He loved mountains, or he had loved the thought of them marching on the edge of stories brought from far away; but now he was borne down by the insupportable weight of Middle-earth. He longed to shut out the immensity in a quiet room by a fire. ~J.R.R Tolkien from Lord of the Rings
I am so high in the windy sun, On the rock-boned back of the highest thing, That the mountains under me, every one, Are but wrinkled gestures …. westering. ~Thomas Hornsby Ferril from “One Mountain Hour”
Surrounded as we are in the northwest by so much raw and rugged beauty, I’m easily overwhelmed. My breath catches when I turn my face to these monoliths of stone and ice.
There is no sound up there except my heartbeat. No birds. Even breezes are silent with no trees or leaves to rustle. Twenty foot walls of snow.
I am content to gaze at these peaks from afar, now and again to visit awed at their feet, to listen for their stories of near-eternity.
It is at the edge of a petal that love waits…
The fragility of the flower
penetrates space ― William Carlos Williams from Spring and All
It is too easy to look for love deep in the heart of things, up front and center, at once showpiece and show off. We think of love as reverberating from within, loud enough for all the world to see and hear and know it is so.
But as I advance on life’s road, I have found love is quietly waiting at the periphery of people: so fragile and too easily bruised and torn – clinging to the very edge of our lives. It is ever-present as it protects and cherishes our core, fed by fine little veins of grace which branch out to feed our tenderest margins.
Love dwells on that delicate edge of us – that exquisite, ethereal and eternal edge of who we are.
I find my greatest freedom on the farm.
I can be a bad farmer or a lazy farmer and it’s my own business.
A definition of freedom:
It’s being easy in your harness. ~Robert Frost in 1954, at a news conference on the eve of his 80th birthday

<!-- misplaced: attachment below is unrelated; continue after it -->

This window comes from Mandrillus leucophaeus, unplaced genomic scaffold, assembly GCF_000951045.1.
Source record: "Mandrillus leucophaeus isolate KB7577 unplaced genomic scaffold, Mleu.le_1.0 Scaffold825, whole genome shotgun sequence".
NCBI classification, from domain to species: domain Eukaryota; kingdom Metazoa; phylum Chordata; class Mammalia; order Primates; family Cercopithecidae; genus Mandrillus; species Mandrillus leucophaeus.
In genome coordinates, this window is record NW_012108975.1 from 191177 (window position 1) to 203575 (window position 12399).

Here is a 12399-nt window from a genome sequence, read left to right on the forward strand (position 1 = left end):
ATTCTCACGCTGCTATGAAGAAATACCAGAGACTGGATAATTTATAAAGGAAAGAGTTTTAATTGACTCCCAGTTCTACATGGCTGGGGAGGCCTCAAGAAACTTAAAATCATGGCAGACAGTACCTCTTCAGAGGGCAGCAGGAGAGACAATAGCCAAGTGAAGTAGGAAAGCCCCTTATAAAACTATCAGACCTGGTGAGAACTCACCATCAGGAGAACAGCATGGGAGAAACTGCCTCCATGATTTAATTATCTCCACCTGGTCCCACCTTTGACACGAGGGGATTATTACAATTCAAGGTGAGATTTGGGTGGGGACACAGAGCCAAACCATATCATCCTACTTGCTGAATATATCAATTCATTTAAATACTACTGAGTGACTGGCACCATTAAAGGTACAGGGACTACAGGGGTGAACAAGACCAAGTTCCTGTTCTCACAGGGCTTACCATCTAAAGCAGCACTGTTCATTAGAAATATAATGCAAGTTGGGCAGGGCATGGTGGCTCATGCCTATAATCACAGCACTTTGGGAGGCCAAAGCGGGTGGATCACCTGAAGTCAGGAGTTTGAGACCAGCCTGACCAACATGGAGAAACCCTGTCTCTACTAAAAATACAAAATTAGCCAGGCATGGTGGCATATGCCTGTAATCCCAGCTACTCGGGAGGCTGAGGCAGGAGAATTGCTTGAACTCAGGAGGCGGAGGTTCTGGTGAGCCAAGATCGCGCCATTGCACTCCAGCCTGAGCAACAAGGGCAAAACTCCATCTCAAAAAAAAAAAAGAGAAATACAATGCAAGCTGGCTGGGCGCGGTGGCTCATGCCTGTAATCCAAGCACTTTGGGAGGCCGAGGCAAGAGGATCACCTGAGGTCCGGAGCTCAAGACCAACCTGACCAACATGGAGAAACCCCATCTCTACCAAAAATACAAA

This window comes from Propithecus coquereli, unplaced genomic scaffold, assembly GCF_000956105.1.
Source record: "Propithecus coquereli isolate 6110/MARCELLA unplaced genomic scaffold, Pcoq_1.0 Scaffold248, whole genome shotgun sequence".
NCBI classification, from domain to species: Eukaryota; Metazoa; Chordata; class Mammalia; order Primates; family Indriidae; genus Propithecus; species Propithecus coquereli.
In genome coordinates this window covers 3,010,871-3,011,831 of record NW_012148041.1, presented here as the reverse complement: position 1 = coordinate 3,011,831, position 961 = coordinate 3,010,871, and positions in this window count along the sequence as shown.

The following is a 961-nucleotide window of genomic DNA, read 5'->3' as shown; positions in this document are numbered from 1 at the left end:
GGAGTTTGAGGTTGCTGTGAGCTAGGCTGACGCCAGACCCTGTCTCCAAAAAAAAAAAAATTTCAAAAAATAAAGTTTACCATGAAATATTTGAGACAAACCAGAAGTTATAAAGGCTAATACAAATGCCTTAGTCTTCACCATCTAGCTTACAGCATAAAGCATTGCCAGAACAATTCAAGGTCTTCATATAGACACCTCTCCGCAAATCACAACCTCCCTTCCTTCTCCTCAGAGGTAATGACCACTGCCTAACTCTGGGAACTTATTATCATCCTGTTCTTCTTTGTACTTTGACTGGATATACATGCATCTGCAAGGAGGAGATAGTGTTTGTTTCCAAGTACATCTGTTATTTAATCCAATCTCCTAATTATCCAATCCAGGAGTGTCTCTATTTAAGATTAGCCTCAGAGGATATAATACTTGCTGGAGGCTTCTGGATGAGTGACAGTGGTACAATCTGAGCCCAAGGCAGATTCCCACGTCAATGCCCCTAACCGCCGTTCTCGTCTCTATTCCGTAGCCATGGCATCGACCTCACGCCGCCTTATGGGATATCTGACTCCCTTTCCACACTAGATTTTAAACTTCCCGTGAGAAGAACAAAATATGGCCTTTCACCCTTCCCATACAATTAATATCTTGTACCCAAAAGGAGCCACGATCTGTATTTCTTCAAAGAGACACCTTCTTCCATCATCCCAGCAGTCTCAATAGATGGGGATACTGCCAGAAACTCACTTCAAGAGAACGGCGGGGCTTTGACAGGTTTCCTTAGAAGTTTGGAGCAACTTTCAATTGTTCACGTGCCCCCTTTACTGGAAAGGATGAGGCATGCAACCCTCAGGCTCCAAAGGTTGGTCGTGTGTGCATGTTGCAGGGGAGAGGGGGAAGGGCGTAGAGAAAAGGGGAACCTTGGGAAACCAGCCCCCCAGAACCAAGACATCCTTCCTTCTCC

The past was faded like a dream; There come the jingling of a team, A ploughman’s voice, a clink of chain, Slow hoofs, and harness under strain. Up the slow slope a team came bowing, Old Callow at his autumn ploughing, Old Callow, stooped above the hales, Ploughing the stubble into wales. His grave eyes looking straight ahead, Shearing a long straight furrow red; His plough-foot high to give it earth To bring new food for men to birth.
O wet red swathe of earth laid bare, O truth, O strength, O gleaming share, O patient eyes that watch the goal, O ploughman of the sinner’s soul. O Jesus, drive the coulter deep To plough my living man from sleep…
At top of rise the plough team stopped, The fore-horse bent his head and cropped. Then the chains chack, the brasses jingle, The lean reins gather through the cringle, The figures move against the sky, The clay wave breaks as they go by. I kneeled there in the muddy fallow, I knew that Christ was there with Callow, That Christ was standing there with me, That Christ had taught me what to be, That I should plough, and as I ploughed My Saviour Christ would sing aloud, And as I drove the clods apart Christ would be ploughing in my heart, Through rest-harrow and bitter roots, Through all my bad life’s rotten fruits.
Often we feel heavy, so burdened,
weighted down, waiting for what may never come:
yet truly our life is light as a feather,
only dust and memory,
a mere breath could carry us away in a moment
and we will know peace.
Light and wind are running over the headed grass as though the hill had melted and now flowed. ~Wendell Berry “June Wind”
It is haying time now, as soon as another stretch of clear days appears on the horizon. We missed a haying window last week, and now are staring at a week and a half of uncertain weather with forecast rain and clouds interspersed among sunny warmer days.
The headed grass is growing heavier, falling over, lodged before it can be cut, with the undulations of moist breezes flowing over the hill. It has matured too fast, rising up too lush, too overcome with itself so that it can no longer stand. It is melting and undulating like a lava flow, pulled back into the soil.
We must move fast to save it.
Light and wind work magic on our hill. The blades of the mower will come soon to lay it to the ground in green streams that flow up and down the slopes. It will lie comfortless in its stoneless cemetery rows, until tossed about by the tedder into random piles to dry, then raked back into a semblance of order in mounded lines flowing over the landscape.
It will be crushed and bound together for transport to the barn, no longer bending but bent, no longer flowing but flown, no longer growing but grown.
It becomes fodder for the beasts of the farm during the cold nights when the wind beats at the doors. It melts in their mouths, as it was meant to, just as we are meant to melt and flow ourselves, rescued by light and wind and spirit.